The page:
Yesterday, I played several rounds of Duck-Duck-Goose. I quickly realized that old people have a hard time getting up from the ground to chase a five-year-old. And beige corduroys do not do well on the damp ground. But what I’ll remember most was the constant laughter of both children and adults as we played. No matter what our actual ages, for that game, we were all five.
Now some might say that playing a game with children on the weekend might be a good thing, but being silly and childish should stay there and certainly our inner children should stay hidden during work time. I don’t disagree, if by inner child, you’re thinking of the whiny, codependent entity that needs nurturing and approval. (Having read a couple of self-help books about the inner child several years ago, I decided that “little Faye” needed to stay right where she was: hidden from everyone.)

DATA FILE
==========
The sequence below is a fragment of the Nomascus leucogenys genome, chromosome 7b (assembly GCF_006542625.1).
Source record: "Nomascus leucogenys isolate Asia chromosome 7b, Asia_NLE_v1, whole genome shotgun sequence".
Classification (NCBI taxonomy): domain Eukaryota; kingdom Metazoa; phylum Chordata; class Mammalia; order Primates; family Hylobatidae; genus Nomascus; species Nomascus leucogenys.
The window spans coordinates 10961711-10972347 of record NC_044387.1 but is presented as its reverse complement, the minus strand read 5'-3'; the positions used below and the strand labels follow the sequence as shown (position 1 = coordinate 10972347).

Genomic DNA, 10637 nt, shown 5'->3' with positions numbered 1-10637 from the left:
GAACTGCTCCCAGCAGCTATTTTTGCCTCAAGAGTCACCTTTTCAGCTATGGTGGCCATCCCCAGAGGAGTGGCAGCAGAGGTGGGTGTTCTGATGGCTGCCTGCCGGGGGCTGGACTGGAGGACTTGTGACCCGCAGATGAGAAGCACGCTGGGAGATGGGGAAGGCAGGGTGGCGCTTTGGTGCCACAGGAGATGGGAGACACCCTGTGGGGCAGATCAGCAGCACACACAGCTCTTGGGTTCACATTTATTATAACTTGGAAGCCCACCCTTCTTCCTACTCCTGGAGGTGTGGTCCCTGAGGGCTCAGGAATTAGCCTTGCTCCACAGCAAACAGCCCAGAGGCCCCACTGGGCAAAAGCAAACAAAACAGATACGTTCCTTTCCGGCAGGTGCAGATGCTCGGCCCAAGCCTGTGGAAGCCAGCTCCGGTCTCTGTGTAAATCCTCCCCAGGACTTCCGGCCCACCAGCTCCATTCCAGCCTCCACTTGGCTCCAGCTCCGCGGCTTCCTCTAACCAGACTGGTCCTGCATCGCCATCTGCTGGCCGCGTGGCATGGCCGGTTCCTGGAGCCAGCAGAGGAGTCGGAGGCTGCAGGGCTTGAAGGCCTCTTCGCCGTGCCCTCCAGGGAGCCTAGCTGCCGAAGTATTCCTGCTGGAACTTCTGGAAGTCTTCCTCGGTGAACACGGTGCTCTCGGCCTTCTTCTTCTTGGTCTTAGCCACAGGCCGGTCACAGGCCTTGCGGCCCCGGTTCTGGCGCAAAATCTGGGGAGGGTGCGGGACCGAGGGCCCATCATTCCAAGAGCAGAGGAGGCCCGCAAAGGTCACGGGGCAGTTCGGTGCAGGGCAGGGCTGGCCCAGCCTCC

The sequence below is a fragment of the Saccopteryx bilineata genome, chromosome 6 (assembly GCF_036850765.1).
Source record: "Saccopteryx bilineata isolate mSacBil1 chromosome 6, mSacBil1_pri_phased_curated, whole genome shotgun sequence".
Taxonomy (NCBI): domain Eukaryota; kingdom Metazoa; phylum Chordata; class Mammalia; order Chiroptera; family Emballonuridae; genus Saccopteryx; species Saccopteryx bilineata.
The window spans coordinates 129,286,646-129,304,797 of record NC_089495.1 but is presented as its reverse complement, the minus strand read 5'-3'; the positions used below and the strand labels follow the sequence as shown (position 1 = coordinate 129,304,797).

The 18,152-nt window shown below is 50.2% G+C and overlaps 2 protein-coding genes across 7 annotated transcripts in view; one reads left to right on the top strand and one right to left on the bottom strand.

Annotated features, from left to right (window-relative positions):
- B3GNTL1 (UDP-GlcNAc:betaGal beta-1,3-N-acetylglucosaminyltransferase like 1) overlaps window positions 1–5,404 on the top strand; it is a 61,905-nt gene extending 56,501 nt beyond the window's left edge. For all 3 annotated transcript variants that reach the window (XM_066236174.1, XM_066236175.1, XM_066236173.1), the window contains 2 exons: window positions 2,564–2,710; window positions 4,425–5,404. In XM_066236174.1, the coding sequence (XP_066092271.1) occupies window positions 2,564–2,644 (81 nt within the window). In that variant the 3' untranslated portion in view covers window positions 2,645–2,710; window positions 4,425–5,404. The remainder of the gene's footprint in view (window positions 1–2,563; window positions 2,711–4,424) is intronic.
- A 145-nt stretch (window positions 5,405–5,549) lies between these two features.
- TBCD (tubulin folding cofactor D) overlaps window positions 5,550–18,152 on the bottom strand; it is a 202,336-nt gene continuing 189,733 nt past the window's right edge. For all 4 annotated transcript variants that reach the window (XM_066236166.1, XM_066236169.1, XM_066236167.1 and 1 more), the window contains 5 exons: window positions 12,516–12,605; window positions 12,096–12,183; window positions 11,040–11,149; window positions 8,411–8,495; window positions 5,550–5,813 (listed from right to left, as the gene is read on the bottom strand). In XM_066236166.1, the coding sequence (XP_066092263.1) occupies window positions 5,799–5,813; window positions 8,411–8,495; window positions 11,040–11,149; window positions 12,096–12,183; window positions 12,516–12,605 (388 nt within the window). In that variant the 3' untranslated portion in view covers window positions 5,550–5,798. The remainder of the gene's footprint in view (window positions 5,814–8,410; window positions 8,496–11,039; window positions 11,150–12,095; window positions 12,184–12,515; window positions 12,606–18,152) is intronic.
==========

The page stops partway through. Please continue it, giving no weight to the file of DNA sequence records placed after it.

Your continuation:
No, I’m talking about the child part of you who loves to giggle, who can make any activity a game, and who thinks everyone is a friend. Imagine a workplace where the following happens on a regular basis:
- When something goes wrong, people don’t run around blaming each other, crying that the world is ending, and bemoaning how hard life is. Instead, they find the humor in it, have a laugh, and go about fixing it.
- When given a tedious task, people find a way to make it a little more fun. Some folks compete to see who can finish first. In the library, shelving is often done with iPods in ears to cheer up the time. As every kindergarten teacher knows, almost everything is better when done with a song.
Now I’m not advocating that your inner child come to work and throw tantrums and run away crying because someone was mean. The nice thing about being an adult is that you can control what parts of childlike behavior you bring to the office!
And yes, library staff,when I occasionally throw rubber balls at you from my office, it’s nothing more than “Little Faye coming out to play.”